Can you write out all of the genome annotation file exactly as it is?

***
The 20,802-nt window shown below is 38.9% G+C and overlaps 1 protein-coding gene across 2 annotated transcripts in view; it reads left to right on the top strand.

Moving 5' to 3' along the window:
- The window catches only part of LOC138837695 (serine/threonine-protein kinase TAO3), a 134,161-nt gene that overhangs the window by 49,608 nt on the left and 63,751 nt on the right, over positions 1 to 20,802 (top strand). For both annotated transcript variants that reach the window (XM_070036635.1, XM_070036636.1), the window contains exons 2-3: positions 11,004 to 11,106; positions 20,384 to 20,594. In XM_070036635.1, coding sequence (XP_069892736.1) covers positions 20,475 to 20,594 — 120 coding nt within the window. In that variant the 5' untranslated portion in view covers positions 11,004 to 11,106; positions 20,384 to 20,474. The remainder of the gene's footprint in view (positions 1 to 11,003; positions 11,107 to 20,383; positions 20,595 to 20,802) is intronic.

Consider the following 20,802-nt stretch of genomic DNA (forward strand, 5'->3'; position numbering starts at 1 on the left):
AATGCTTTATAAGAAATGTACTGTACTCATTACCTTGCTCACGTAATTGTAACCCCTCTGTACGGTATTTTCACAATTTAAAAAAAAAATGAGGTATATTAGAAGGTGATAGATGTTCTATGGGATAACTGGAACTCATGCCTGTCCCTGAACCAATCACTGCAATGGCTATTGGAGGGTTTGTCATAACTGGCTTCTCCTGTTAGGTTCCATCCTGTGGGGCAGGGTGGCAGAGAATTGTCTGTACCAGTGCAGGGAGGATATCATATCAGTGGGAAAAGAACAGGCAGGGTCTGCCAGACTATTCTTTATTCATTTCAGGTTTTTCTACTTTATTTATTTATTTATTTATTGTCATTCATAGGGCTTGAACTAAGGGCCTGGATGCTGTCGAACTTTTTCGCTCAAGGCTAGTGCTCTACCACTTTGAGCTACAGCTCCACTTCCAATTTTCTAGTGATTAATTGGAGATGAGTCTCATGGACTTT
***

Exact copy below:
The 20,802-nt window shown below is 38.9% G+C and overlaps 1 protein-coding gene across 2 annotated transcripts in view; it reads left to right on the top strand.

Moving 5' to 3' along the window:
- The window catches only part of LOC138837695 (serine/threonine-protein kinase TAO3), a 134,161-nt gene that overhangs the window by 49,608 nt on the left and 63,751 nt on the right, over positions 1 to 20,802 (top strand). For both annotated transcript variants that reach the window (XM_070036635.1, XM_070036636.1), the window contains exons 2-3: positions 11,004 to 11,106; positions 20,384 to 20,594. In XM_070036635.1, coding sequence (XP_069892736.1) covers positions 20,475 to 20,594 — 120 coding nt within the window. In that variant the 5' untranslated portion in view covers positions 11,004 to 11,106; positions 20,384 to 20,474. The remainder of the gene's footprint in view (positions 1 to 11,003; positions 11,107 to 20,383; positions 20,595 to 20,802) is intronic.

Consider the following 20,802-nt stretch of genomic DNA (forward strand, 5'->3'; position numbering starts at 1 on the left):
AATGCTTTATAAGAAATGTACTGTACTCATTACCTTGCTCACGTAATTGTAACCCCTCTGTACGGTATTTTCACAATTTAAAAAAAAAATGAGGTATATTAGAAGGTGATAGATGTTCTATGGGATAACTGGAACTCATGCCTGTCCCTGAACCAATCACTGCAATGGCTATTGGAGGGTTTGTCATAACTGGCTTCTCCTGTTAGGTTCCATCCTGTGGGGCAGGGTGGCAGAGAATTGTCTGTACCAGTGCAGGGAGGATATCATATCAGTGGGAAAAGAACAGGCAGGGTCTGCCAGACTATTCTTTATTCATTTCAGGTTTTTCTACTTTATTTATTTATTTATTTATTGTCATTCATAGGGCTTGAACTAAGGGCCTGGATGCTGTCGAACTTTTTCGCTCAAGGCTAGTGCTCTACCACTTTGAGCTACAGCTCCACTTCCAATTTTCTAGTGATTAATTGGAGATGAGTCTCATGGACTTT